Try fun and interactive activities.
Learning through interactive, creative experiences can have a great impact. Sachié describes a few hands-on activities that illustrate the concepts of race and skin color in unique ways for children: “One activity we have done in the past is bring in a variety of different spices for the children to use to recreate their own skin shade. This accompanies our discussions about melanin, and how it's what gives our skin its color. By combining spices like cocoa, turmeric, cinnamon, and sea salt, students are able to see that their skin colors are so much more than black or white. Another example of something we did before COVID was an experiment with jars of sugar and salt. We would show the children three jars, one with white sugar, one with brown sugar, and one with salt, and ask them which two were the most similar. At first, of course they say the white sugar and the salt, because they look the same. But then, when they get the chance to taste each one, they realize that actually the white and brown sugar are more similar.”
Children’s books are a fun and engaging way to introduce concepts like race and racial diversity. Check out the following book recommendations from Wellan librarian, Kimberly Burke!
Books for Beginner and Primary Students:
- Our Skin: A First Conversation about Race (By Megan Madison, Jessica Ralli, Isabel Roxas)
- Dream Big, Little One (By Vashti Harrison)
- Follow Your Dreams, Little One (By Vashti Harrison)
- Black is a Rainbow Color (By Angela Joy)
- Brave Ballerina: The Story of Janet Collins (By Michelle Meadows)
Books for Lower Elementary Students:
- Stamped (For Kids): Racism, Antiracism, and You (By Sonja Cherry-Paul, Jason Reynolds, Ibram X. Kendi)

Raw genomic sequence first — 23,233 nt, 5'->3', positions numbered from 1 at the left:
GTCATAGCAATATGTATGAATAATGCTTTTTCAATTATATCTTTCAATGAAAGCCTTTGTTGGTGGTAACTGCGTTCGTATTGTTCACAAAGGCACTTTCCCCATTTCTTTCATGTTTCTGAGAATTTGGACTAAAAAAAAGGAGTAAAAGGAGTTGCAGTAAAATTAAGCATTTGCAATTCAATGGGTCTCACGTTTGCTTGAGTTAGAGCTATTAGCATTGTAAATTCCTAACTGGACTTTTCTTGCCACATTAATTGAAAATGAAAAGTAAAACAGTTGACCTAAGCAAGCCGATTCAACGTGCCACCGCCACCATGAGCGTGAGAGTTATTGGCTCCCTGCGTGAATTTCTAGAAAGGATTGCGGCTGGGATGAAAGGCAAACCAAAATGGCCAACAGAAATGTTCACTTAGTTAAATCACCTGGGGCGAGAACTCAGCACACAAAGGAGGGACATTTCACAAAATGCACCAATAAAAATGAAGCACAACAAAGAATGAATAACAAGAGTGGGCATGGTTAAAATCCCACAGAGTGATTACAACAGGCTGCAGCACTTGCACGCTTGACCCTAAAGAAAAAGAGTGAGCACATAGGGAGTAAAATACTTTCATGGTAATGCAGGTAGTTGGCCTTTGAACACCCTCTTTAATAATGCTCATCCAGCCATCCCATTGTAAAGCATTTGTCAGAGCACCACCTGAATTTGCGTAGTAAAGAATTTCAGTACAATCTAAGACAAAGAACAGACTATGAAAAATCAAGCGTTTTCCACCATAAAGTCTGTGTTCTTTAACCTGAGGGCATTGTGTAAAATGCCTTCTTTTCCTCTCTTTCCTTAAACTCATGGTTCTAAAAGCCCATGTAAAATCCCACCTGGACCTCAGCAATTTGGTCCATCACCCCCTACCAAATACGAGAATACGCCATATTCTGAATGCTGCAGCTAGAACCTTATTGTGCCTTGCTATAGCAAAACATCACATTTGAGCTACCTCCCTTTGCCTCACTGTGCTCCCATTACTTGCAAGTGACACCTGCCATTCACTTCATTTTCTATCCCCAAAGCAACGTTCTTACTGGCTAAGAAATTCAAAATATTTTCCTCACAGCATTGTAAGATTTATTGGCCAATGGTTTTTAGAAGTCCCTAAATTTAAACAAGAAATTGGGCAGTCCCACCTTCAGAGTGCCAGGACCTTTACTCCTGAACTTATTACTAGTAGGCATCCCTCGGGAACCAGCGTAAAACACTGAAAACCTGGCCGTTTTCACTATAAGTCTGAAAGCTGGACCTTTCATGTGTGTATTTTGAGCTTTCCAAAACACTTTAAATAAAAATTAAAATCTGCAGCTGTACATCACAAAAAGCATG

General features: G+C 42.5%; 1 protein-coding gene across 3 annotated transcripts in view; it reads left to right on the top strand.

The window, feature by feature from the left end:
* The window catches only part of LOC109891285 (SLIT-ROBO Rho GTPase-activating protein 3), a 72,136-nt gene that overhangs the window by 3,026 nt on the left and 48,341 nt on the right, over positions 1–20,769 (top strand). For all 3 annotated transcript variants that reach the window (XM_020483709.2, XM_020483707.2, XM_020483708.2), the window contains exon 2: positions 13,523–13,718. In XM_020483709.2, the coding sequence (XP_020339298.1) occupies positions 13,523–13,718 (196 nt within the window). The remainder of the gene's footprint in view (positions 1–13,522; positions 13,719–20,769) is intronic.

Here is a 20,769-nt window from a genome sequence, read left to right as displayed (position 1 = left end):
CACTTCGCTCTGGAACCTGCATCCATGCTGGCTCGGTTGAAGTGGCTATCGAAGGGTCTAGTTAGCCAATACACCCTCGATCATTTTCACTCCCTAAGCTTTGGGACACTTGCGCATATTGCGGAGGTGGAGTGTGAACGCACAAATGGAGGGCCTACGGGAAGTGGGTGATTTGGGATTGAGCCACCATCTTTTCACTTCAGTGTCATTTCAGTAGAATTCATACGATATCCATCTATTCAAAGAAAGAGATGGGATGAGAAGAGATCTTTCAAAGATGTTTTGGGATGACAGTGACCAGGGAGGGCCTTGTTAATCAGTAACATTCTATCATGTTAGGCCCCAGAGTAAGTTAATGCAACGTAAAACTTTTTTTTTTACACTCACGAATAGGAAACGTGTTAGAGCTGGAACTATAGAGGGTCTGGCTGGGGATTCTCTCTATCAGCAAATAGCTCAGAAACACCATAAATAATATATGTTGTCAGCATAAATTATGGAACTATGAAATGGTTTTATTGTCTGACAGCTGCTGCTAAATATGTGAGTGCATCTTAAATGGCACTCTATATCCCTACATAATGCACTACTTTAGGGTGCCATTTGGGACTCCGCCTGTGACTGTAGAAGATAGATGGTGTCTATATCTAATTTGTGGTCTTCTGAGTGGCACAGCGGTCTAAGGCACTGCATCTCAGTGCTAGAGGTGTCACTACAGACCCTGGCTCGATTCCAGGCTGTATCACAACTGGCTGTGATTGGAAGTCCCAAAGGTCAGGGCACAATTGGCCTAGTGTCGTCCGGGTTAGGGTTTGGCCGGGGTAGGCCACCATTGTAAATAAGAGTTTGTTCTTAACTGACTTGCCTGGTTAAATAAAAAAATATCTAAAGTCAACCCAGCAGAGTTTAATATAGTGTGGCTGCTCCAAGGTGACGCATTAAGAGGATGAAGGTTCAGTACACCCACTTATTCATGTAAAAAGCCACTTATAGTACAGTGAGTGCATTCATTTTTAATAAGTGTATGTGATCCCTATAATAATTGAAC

- ABCs of Black History (By Rio Cortez)
- This Is the Rope: A Story from the Great Migration (By Jacqueline Woodson)
Books for Upper Elementary Students
- This Book Is Anti-Racist: 20 Lessons on How to Wake Up, Take Action, and Do the Work (By Tiffany Jewell)
- A Child's Introduction to African American History: The Experience, People, and Events That Shaped Our Country (By Jabari Asim)
- Young, Gifted and Black: Meet 52 Black Heroes from Past and Present (By Jamia Wilson)
Books for Voyager Students
- Stamped: Racism, Antiracism, and You (By Jason Reynolds and Ibram X. Kendi)
- Revolution in Our Time: The Black Panther Party's Promise to the People (By Kekla Magoon)
- Lifting as We Climb: Black Women’s Battle for the Ballot Box (By Evette Dionne)
This month and always, Wellan strives to foster a community in which all members feel safe, understood, and respected. Conversations surrounding Black history, racism, and racial diversity are crucial to creating compassionate and inclusive communities. We appreciate parents’ partnership in encouraging students to, in Sachié’s words, keep the knowledge with them that everyone has to think about standing up, and know what’s right and wrong in their hearts.